Next Stop on the Virtual Gem Gallery Tour Is the ‘Picasso Kunzite Necklace’
Highlighted by a 396.30-carat pleochroic kunzite, the “Picasso Kunzite Necklace“ is the next stop on our virtual tour of the Smithsonian’s National Gem Collection at the National Museum of Natural History in Washington, DC. Pleochroism is an optical phenomenon in which a gemstone presents multiple colors when observed at different angles.
The impressive cushion-cut kunzite is set in an 18-karat yellow gold and diamond ribbon motif pendant suspended from a necklace of 30 South Sea baroque pearls. The piece was designed by Paloma Picasso to commemorate Tiffany’s 150th anniversary in 1986.
The Picasso Kunzite Necklace was donated to the Smithsonian in 1989 and is currently the featured item in a display that examines pleochroism at the Janet Annenberg Hooker Hall of Geology, Gems, and Minerals.
Normally, Smithsonian visitors would be able to see the multi-color gemstones in person, but while most of the national museums remain temporarily closed in an effort to contain the spread of COVID-19, we continue to present these virtual tours of the National Gem Collection’s most famous items.
Previous stops have included the “Marie Antoinette Earrings,” “Hall Sapphire Necklace,” “Victoria-Transvaal Diamond,” “Carmen Lúcia Ruby,“ “Chalk Emerald,“ “Gifts from Napoleon,“ “Stars and Cat’s Eyes,“ “Logan Sapphire,“ “Dom Pedro“ aquamarine, “Steamboat“ tourmaline and a grouping of enormous topaz.
Here’s how to navigate to the exhibit called “How Many Colors?”
— First, click on this link…
The resulting page will be a gallery called “Geology, Gems & Minerals: Precious Gems 1.”
— Next, click the double-right-arrow eight times to navigate to the gallery called “Geology, Gems & Minerals: Minerals 7.”
When you arrive, you will be face to face with an enormous example of Arkansas Quartz.
– Click and drag the screen 180 degrees to the left so you can see the case directly behind you. On the tallest platform of the corner exhibit is the Picasso Kunzite Necklace. Touch the Plus Sign to zoom in.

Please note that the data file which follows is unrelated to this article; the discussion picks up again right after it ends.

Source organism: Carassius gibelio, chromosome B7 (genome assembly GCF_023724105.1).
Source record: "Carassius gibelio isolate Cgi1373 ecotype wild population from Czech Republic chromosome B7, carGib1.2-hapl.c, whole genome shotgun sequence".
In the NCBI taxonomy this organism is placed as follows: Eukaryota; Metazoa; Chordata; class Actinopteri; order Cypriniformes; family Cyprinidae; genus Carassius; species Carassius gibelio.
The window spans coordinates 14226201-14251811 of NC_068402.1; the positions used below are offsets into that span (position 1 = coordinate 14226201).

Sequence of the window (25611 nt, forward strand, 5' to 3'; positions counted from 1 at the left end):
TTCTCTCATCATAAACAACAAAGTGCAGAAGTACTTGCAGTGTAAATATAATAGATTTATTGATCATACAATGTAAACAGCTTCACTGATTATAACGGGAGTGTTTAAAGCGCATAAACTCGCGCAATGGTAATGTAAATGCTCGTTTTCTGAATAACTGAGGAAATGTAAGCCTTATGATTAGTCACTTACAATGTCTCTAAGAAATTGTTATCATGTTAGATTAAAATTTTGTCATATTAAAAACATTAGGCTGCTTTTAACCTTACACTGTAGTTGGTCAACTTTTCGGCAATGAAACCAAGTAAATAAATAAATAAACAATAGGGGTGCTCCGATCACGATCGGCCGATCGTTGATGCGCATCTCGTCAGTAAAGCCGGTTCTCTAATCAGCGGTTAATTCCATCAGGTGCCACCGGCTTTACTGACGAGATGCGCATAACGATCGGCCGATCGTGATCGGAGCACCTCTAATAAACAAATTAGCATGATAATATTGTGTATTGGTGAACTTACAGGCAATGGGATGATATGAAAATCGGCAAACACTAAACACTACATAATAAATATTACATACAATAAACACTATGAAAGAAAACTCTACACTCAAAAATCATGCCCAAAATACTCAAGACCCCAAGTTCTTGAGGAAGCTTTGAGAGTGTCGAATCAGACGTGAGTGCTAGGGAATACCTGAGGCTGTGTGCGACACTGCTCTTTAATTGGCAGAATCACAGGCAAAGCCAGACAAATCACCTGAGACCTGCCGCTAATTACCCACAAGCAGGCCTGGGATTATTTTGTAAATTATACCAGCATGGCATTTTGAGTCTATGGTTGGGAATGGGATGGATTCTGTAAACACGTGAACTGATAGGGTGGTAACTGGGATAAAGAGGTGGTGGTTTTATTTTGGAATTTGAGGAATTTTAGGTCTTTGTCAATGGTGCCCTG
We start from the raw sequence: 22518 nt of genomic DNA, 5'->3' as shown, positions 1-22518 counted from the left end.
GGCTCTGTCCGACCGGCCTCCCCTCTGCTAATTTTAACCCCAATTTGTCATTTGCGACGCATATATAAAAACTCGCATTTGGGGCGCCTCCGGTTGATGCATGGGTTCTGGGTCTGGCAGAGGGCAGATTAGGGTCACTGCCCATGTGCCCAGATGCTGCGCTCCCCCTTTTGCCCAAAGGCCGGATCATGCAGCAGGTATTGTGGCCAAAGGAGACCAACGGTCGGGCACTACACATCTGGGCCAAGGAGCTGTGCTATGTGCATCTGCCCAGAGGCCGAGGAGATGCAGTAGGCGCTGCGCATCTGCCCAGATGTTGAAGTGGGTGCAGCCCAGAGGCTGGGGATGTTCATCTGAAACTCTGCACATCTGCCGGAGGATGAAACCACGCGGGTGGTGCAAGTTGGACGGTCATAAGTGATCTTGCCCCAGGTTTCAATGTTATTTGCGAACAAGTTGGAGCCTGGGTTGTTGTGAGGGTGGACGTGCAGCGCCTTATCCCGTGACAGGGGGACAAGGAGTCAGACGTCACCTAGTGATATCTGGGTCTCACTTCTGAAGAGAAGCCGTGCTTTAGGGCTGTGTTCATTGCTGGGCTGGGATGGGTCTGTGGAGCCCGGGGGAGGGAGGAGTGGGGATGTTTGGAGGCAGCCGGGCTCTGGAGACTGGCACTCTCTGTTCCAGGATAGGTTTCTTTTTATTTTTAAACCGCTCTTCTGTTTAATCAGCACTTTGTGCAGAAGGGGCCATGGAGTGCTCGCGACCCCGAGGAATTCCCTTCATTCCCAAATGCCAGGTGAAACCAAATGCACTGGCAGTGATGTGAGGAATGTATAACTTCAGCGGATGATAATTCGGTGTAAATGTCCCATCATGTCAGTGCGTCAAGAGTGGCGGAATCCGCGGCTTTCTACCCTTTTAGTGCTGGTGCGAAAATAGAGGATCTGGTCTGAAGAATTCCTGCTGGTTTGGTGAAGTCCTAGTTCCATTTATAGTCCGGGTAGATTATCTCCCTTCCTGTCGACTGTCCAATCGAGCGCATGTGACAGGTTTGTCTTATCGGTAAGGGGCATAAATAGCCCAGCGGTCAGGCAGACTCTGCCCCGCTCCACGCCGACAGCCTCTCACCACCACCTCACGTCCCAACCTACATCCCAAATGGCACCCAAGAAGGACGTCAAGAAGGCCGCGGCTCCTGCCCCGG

(You may touch the “X” to remove the map. This will give you a better view of the jewelry. You may restore the map by clicking the “Second” floor navigation on the top-right of the screen.)
All the crystals and faceted gems on the case share a characteristic called pleochroism. The phenomenon is described with a plaque titled “How Many Colors?“
“LOOK closely,“ commands the sign. “Can you find three colors in the large spodumene crystal below? As it turns, the crystal changes from pink to greenish-brown. Look down the length to see an intense lilac-pink. When a crystal shows different colors in different directions, it is called pleochroic, meaning ‘several-colored.’ In each direction, the crystal’s atomic structure absorbs light differently, creating distinct colors.“
Mined in Afghanistan, the 396.30-carat kunzite owes its color to trace impurities of manganese in its chemical composition. In general, kunzite crystals may appear pale pink, colorless, greenish or intensely pink when viewed from different directions.
A variety of the mineral spodumene, kunzite was first found in Pala, CA, in 1902. It was later named for George F. Kunz, a gemologist who worked for Tiffany & Co. for 53 years, according to the Smithsonian.
The 71-year-old Picasso is the daughter of the famous Spanish painter Pablo Picasso, who passed away in 1973. Paloma Picasso is best known for her jewelry designs for Tiffany and her signature perfumes.
Credits: Jewelry photo by Chip Clark / Smithsonian. Screen capture via naturalhistory2.si.edu.